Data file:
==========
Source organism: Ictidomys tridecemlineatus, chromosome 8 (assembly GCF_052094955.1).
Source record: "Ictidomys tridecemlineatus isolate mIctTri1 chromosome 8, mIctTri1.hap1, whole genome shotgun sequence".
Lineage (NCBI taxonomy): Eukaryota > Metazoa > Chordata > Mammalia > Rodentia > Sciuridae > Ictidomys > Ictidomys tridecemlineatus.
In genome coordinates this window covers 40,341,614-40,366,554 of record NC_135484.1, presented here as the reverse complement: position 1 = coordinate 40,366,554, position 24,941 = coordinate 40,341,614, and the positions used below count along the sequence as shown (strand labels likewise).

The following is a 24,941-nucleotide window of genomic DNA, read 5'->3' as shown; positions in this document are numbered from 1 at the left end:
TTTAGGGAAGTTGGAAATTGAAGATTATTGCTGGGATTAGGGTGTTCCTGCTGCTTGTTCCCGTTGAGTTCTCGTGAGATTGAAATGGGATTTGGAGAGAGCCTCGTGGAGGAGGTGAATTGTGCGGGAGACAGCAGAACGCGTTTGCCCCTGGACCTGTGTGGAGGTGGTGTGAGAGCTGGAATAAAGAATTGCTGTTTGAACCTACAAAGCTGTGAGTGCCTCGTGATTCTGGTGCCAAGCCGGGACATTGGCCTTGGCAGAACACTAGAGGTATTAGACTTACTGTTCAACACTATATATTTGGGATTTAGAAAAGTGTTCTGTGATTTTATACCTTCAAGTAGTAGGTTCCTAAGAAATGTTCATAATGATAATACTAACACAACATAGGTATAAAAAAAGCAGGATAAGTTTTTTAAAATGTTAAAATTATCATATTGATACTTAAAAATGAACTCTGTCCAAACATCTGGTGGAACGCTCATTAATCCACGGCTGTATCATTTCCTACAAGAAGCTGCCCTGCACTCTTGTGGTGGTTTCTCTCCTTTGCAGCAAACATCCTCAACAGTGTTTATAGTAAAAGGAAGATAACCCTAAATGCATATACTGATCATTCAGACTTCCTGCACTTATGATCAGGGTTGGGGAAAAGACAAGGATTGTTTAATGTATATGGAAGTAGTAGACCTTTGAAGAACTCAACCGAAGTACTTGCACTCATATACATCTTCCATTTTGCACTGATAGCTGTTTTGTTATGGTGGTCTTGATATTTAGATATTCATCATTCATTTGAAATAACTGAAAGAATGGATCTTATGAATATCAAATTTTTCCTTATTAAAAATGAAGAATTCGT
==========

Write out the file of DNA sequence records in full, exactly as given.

Source organism: Ictidomys tridecemlineatus, chromosome 8 (assembly GCF_052094955.1).
Source record: "Ictidomys tridecemlineatus isolate mIctTri1 chromosome 8, mIctTri1.hap1, whole genome shotgun sequence".
Lineage (NCBI taxonomy): Eukaryota > Metazoa > Chordata > Mammalia > Rodentia > Sciuridae > Ictidomys > Ictidomys tridecemlineatus.
In genome coordinates this window covers 40,341,614-40,366,554 of record NC_135484.1, presented here as the reverse complement: position 1 = coordinate 40,366,554, position 24,941 = coordinate 40,341,614, and the positions used below count along the sequence as shown (strand labels likewise).

The following is a 24,941-nucleotide window of genomic DNA, read 5'->3' as shown; positions in this document are numbered from 1 at the left end:
TTTAGGGAAGTTGGAAATTGAAGATTATTGCTGGGATTAGGGTGTTCCTGCTGCTTGTTCCCGTTGAGTTCTCGTGAGATTGAAATGGGATTTGGAGAGAGCCTCGTGGAGGAGGTGAATTGTGCGGGAGACAGCAGAACGCGTTTGCCCCTGGACCTGTGTGGAGGTGGTGTGAGAGCTGGAATAAAGAATTGCTGTTTGAACCTACAAAGCTGTGAGTGCCTCGTGATTCTGGTGCCAAGCCGGGACATTGGCCTTGGCAGAACACTAGAGGTATTAGACTTACTGTTCAACACTATATATTTGGGATTTAGAAAAGTGTTCTGTGATTTTATACCTTCAAGTAGTAGGTTCCTAAGAAATGTTCATAATGATAATACTAACACAACATAGGTATAAAAAAAGCAGGATAAGTTTTTTAAAATGTTAAAATTATCATATTGATACTTAAAAATGAACTCTGTCCAAACATCTGGTGGAACGCTCATTAATCCACGGCTGTATCATTTCCTACAAGAAGCTGCCCTGCACTCTTGTGGTGGTTTCTCTCCTTTGCAGCAAACATCCTCAACAGTGTTTATAGTAAAAGGAAGATAACCCTAAATGCATATACTGATCATTCAGACTTCCTGCACTTATGATCAGGGTTGGGGAAAAGACAAGGATTGTTTAATGTATATGGAAGTAGTAGACCTTTGAAGAACTCAACCGAAGTACTTGCACTCATATACATCTTCCATTTTGCACTGATAGCTGTTTTGTTATGGTGGTCTTGATATTTAGATATTCATCATTCATTTGAAATAACTGAAAGAATGGATCTTATGAATATCAAATTTTTCCTTATTAAAAATGAAGAATTCGT